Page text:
administrative directors of
the Administrative
Office of the Courts (AOC)
and established a new regional
office for the AOC’s
Northern/Central Region.

He was executive officer of the
Superior Court of Sacramento
County (1994
–2001) and assistant executive
officer of the Superior Court of
San Diego County (1989

In 2001, Mr. Roddy received the
Judicial Council’s Distinguished
Service Award and in 1996 was
honored by the Consumer
Attorneys of California as
Outstanding Court Administrator
of the Year.

Mr. Roddy participates on the
council’s Policy Coordination and
Liaison Committee
and Litigation Management

He is also a member of the C
ourt Executives Advisory
Committee, the Emergency
Response and Security Task
Force, and the Trial Court Budget
Working Group.

In addition,
he serves on
Commission for
Impartial Courts’
Steering Committee.  

[Maura Larkins' comment:
Well, this explains a lot.]

He is a former member of the
Judicial Council’s
Task Force on
Jury System
Improvements, Probation
Services Task Force,
and Ad Hoc Committee on
Court Security
Mr. Roddy’s new appointment
is for a two-year term as an
advisory member.

Commission for Impartial
Courts Steering Committee
As of January 16, 2009
(Expires November 30, 2009)

...Mr. Michael M. Roddy
Executive Officer
Superior Court of California,
County of San Diego...
Blog posts re AOC
(Administrative Office of the Courts)
Judicial Council
See opening brief in Stutz v. Larkins appeal (to be argued on
May 16, 2014 in the Court of Appeal.)
Blog posts bad judges
Michael Roddy isn't the only
Court CEO accused of

June 2014 Complaint Filed
Against Marin County
Superior Court Family Law
Judge Bev Wood & Court
CEO Kim Turner for Evidence
News, information and ideas about our
education system
by Maura Larkins
Clerks also seem to have falsified court records in
Orange County, California

Forgeries, fake plea deals, phony jail time: FBI re-
examining about 600 DUI, traffic cases in Orange
County, some may be retried
June 15, 2015
OC Register

The probe allegedly centers on a court employee suspected of falsifying records to
benefit defendants, recording dismissals where there were none, reducing charges
and, in at least one case, making it appear a defendant served jail time.

...FBI agents chased down defendants outside the courtroom, questioning them and
showing DMV photos. Later, the FBI and the Orange County District Attorney’s Office
declined to comment.

Though Borris originally referred to the inconsistencies as “errors,” he referred on
the bench to a document being “dummied up.”

Many of the lawyers appearing Friday told the judge that although they were listed as
the attorney of record, they had never represented the defendants. They did not
know how their names got on the records...

600 court cases under review in California
corruption probe
By the Associated Press
June 15, 2015

“There has been a clerk somewhere that was entering false information … getting
cash in exchange for making stuff disappear...”

"SANTA ANA, Calif. (AP) — Hundreds of Orange County court cases are being
scrutinized amid suspicions that someone was paid to fix DUI and other traffic
violations by falsifying court records.
The FBI and county prosecutors are investigating, and about 600 Superior Court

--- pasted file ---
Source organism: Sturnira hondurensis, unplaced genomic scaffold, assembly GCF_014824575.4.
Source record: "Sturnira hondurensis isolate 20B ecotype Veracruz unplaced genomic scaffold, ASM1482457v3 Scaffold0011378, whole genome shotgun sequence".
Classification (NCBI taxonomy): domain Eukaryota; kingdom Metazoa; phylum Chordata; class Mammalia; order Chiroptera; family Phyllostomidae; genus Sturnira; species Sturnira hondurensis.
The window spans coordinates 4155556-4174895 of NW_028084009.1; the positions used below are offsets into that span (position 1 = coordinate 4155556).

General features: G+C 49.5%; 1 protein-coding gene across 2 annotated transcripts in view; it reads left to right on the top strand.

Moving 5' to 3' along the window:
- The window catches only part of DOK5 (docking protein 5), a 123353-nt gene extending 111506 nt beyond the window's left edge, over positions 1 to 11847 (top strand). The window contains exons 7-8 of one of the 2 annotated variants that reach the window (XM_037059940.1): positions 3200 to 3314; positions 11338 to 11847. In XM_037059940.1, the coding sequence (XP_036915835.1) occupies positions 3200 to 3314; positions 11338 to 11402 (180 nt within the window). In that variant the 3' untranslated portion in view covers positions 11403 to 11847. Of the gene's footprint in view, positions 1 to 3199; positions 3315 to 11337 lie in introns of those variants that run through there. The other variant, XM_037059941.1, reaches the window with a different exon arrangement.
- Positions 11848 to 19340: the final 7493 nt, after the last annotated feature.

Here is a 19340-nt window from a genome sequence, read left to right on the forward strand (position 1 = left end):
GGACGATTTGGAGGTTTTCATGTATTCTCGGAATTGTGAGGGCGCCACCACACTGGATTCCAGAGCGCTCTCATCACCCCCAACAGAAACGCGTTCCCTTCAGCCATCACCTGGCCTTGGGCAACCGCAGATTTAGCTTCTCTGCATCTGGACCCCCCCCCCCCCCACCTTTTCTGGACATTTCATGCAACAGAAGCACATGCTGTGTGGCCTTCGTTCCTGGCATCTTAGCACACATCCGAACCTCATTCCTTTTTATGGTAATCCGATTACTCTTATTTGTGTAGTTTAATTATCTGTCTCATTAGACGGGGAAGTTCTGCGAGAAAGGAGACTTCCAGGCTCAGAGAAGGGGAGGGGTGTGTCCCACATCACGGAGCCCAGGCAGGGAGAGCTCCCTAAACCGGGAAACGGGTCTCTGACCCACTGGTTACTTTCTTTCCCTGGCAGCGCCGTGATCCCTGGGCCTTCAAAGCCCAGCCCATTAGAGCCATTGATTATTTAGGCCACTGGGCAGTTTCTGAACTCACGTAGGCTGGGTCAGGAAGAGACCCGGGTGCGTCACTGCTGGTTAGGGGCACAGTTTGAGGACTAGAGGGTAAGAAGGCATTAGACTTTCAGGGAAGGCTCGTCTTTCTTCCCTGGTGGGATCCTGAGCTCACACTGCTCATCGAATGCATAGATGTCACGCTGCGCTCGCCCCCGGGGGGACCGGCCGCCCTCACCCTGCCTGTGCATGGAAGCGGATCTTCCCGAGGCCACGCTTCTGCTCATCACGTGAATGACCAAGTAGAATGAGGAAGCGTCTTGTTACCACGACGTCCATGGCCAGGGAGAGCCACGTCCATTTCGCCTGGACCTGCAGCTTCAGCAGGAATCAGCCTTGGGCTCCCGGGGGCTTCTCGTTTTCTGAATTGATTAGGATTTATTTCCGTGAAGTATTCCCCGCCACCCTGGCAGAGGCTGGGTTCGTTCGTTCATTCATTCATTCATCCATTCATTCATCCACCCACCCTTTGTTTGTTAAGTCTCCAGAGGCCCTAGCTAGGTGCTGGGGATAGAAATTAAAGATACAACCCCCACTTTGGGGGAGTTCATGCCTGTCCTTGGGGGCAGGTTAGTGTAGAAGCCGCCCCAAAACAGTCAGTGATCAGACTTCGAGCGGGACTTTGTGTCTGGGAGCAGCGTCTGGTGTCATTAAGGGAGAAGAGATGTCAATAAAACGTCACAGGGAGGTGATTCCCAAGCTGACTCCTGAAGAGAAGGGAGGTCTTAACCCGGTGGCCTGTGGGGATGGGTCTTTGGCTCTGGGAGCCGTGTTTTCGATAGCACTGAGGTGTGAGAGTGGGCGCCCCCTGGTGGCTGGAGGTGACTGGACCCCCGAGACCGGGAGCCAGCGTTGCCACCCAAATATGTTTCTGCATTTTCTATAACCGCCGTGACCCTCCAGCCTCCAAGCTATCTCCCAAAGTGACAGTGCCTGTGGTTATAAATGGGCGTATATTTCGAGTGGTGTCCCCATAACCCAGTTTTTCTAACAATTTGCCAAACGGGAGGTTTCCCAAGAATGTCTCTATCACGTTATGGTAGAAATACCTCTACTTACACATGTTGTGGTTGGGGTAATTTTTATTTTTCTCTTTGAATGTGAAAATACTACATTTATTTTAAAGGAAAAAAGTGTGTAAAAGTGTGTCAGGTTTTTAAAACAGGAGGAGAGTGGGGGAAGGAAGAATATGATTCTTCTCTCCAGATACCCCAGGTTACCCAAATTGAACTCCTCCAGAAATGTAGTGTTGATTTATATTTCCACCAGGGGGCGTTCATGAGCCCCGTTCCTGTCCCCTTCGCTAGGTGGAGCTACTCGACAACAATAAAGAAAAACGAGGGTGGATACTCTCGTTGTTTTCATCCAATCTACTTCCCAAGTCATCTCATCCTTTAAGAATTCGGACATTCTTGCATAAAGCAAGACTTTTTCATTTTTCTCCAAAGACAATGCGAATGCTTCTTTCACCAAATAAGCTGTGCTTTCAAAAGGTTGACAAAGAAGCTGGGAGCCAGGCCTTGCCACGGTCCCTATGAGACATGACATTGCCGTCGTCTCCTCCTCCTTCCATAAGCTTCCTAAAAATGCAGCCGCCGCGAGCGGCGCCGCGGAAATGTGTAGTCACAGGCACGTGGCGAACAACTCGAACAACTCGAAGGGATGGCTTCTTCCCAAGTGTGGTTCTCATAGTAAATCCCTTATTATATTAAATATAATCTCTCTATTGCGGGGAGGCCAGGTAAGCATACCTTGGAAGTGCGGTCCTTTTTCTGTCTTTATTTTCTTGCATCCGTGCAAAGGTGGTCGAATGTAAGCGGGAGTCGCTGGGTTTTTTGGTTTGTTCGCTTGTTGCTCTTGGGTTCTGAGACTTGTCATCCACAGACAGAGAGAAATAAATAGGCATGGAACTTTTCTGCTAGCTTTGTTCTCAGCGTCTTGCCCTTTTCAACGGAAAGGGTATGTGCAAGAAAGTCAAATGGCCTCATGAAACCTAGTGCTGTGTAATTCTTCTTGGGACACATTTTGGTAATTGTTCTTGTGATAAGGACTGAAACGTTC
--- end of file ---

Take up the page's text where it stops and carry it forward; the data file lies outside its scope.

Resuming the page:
cases, some dating to 2006, are going before a judge this month to determine
whether they should be reheard, the Orange County Register reported (http://bit.
The probe involves suspicions that some employees recorded fake sentence
reductions and dismissals for drunken driving and misdemeanor traffic cases and in
at least one case, falsely made it appear a defendant had served jail time, the
Register reported.
No arrests have been made. Representatives for the FBI, the court and the county
district attorney’s office declined to comment.
On Friday, 110 attorneys and former criminal defendants were summoned to the
courtroom of Judge Thomas Borris and told there were errors in the court records.
“You are here to convince me there is not a mistake in your case,” Borris said.
“There has been a clerk somewhere that was entering false information … getting
cash in exchange for making stuff disappear,” said Sheny Gutierrez, one of the
attorneys who appeared.
Ramon Vasquez said he was given a work program in 2012 after pleading guilty to
driving on a suspended license. The judge said the case would be undone unless he
produced documents, the Register said.
“I think it’s injustice,” Vasquez said. “If there’s a flaw in the court system, it’s on them,
it’s not on us.”
Borris eventually reversed settlements in about a dozen cases. The defendants were
given the options of negotiating with a prosecutor or the judge or hiring a private
Jesus Sanchez, 29, drove from Arizona to appear. His misdemeanor charge of driving
on a suspended license was dismissed in 2012. After appearing before the judge, he
agreed to plead guilty to the misdemeanor and pay a fine.
FBI agents waited in the hall outside of the courtroom to question defendants and
show them mug shots, the Register reported.
The judge also ordered the immediate arrest of Harania Farias, who had said she
had served three months in a private jail in La Verne on a 2013 DUI charge. She was
taken into custody in court and held without bail, the newspaper reported.
Not only did the private jail confirm Farias never was there, documents showing that
she was allowed to serve time there appeared to be forged, and Lolita Kirk, the
attorney who supposedly submitted the documents, told the Register she never had
represented the woman.
Other lawyers listed as attorneys of record told the judge that they had never
represented the defendants. Attorney Charmaine Druyor said that, in the courthouse
on Friday, she met the person she supposedly had defended and realized that she
had never represented him.
“It’s very odd, everything going on here today. It’s just bizarre,” she said."
Information from: The Orange County Register, http://www.ocregister.com